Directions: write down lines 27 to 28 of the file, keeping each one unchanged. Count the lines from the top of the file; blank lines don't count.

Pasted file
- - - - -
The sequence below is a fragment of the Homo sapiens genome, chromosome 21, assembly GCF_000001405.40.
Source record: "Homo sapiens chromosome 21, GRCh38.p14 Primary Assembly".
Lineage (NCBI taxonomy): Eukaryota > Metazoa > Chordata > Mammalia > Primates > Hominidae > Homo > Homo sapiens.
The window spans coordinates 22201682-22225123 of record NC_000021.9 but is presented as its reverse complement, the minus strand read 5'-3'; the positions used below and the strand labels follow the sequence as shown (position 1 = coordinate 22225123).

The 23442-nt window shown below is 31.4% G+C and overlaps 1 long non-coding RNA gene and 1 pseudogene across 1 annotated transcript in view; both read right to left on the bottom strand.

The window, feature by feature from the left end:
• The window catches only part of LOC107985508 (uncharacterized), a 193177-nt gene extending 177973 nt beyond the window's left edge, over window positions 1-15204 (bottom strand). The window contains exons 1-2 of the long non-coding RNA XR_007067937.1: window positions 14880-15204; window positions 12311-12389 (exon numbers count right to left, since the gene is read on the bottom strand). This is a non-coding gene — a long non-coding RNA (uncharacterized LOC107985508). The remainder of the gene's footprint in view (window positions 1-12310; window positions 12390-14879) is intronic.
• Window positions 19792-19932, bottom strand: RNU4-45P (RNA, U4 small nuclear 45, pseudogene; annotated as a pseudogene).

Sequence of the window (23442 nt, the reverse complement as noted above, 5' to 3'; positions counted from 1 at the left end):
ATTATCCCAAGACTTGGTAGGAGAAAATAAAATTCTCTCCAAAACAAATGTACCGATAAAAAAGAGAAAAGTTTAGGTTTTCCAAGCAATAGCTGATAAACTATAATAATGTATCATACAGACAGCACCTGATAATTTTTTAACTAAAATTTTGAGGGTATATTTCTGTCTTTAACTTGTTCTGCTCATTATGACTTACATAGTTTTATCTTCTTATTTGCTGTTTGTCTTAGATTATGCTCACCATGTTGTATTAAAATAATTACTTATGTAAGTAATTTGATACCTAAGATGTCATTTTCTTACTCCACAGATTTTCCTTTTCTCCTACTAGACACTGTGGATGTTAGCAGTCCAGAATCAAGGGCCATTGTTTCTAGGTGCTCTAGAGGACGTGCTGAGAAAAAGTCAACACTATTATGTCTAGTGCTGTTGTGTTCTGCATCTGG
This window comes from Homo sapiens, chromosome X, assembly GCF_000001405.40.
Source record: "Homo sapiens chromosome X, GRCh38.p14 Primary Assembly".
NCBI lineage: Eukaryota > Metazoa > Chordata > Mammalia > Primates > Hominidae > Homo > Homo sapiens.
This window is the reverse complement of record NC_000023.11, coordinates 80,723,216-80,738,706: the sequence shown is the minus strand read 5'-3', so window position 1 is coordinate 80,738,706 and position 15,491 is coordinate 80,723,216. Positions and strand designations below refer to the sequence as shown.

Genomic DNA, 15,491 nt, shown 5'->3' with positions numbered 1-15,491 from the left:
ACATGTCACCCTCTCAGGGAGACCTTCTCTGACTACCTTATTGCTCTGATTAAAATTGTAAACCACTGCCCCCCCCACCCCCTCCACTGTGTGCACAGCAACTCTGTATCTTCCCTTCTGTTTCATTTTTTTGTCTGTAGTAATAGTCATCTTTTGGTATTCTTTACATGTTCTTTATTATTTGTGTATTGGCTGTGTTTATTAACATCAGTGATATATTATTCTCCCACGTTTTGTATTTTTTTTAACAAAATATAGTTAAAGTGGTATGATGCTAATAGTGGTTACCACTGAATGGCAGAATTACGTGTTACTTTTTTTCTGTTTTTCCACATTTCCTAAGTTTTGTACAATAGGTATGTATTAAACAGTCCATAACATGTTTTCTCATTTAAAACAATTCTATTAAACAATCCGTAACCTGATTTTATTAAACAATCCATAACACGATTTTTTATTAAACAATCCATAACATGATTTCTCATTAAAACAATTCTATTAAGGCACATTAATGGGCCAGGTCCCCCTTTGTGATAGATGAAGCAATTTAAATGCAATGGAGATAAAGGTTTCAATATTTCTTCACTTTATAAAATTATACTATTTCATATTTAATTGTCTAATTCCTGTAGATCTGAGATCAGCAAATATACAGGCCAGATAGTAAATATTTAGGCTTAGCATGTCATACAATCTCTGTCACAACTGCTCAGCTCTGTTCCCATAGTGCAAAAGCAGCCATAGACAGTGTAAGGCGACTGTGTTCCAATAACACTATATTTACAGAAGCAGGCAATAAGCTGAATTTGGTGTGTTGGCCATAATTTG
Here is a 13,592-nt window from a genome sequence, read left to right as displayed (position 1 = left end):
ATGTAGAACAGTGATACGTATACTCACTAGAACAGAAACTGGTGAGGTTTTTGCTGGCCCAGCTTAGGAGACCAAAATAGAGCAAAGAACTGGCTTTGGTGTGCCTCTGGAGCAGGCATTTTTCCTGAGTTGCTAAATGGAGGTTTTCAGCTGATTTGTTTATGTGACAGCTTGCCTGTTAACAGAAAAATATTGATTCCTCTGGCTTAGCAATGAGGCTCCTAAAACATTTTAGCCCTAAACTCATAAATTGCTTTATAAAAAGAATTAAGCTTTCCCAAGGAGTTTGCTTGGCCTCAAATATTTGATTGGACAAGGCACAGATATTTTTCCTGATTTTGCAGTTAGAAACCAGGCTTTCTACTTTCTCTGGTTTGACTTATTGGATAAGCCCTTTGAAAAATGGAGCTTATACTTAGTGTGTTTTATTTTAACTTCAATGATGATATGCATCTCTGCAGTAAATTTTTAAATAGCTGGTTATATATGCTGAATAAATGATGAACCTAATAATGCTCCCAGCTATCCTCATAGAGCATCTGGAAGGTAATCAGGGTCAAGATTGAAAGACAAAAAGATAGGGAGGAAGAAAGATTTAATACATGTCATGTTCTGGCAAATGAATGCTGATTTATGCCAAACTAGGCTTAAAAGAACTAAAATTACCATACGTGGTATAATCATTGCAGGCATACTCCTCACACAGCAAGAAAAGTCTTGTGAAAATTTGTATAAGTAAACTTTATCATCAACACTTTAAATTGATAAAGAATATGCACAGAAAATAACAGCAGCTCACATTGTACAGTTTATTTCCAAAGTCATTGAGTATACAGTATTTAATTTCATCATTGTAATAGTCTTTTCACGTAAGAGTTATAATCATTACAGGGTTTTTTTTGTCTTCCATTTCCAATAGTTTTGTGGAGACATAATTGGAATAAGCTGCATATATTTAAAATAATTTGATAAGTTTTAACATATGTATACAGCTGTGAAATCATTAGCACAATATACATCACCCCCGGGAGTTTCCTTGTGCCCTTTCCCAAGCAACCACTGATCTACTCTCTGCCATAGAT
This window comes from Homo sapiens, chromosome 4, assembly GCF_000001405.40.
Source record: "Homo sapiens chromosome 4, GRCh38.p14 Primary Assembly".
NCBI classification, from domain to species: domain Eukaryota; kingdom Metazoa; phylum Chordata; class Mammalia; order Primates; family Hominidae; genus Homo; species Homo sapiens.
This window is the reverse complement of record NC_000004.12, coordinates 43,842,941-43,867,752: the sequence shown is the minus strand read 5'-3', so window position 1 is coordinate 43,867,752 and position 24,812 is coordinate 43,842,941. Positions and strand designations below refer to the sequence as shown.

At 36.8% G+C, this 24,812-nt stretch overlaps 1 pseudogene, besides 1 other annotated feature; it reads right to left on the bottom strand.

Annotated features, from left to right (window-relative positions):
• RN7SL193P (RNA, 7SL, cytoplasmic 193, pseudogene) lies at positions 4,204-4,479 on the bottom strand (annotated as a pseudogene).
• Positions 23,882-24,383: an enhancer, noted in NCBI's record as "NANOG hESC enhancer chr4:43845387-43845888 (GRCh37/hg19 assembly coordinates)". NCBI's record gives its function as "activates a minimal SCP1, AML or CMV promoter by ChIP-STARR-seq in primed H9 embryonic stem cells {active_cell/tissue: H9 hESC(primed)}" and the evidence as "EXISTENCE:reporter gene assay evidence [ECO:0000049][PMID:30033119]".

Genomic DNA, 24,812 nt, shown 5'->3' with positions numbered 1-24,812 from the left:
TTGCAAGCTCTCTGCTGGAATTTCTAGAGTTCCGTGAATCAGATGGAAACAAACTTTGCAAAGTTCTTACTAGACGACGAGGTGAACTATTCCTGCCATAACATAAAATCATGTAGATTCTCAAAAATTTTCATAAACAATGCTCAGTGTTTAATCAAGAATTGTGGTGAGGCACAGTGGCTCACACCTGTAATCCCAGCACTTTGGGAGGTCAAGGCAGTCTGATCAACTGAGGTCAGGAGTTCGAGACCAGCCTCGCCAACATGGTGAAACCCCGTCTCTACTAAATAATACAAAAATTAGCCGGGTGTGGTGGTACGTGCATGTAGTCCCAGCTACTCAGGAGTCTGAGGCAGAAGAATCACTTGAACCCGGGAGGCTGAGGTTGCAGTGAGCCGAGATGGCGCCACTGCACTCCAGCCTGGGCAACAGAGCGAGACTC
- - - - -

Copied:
Genomic DNA, 24,812 nt, shown 5'->3' with positions numbered 1-24,812 from the left:
TTGCAAGCTCTCTGCTGGAATTTCTAGAGTTCCGTGAATCAGATGGAAACAAACTTTGCAAAGTTCTTACTAGACGACGAGGTGAACTATTCCTGCCATAACATAAAATCATGTAGATTCTCAAAAATTTTCATAAACAATGCTCAGTGTTTAATCAAGAATTGTGGTGAGGCACAGTGGCTCACACCTGTAATCCCAGCACTTTGGGAGGTCAAGGCAGTCTGATCAACTGAGGTCAGGAGTTCGAGACCAGCCTCGCCAACATGGTGAAACCCCGTCTCTACTAAATAATACAAAAATTAGCCGGGTGTGGTGGTACGTGCATGTAGTCCCAGCTACTCAGGAGTCTGAGGCAGAAGAATCACTTGAACCCGGGAGGCTGAGGTTGCAGTGAGCCGAGATGGCGCCACTGCACTCCAGCCTGGGCAACAGAGCGAGACTC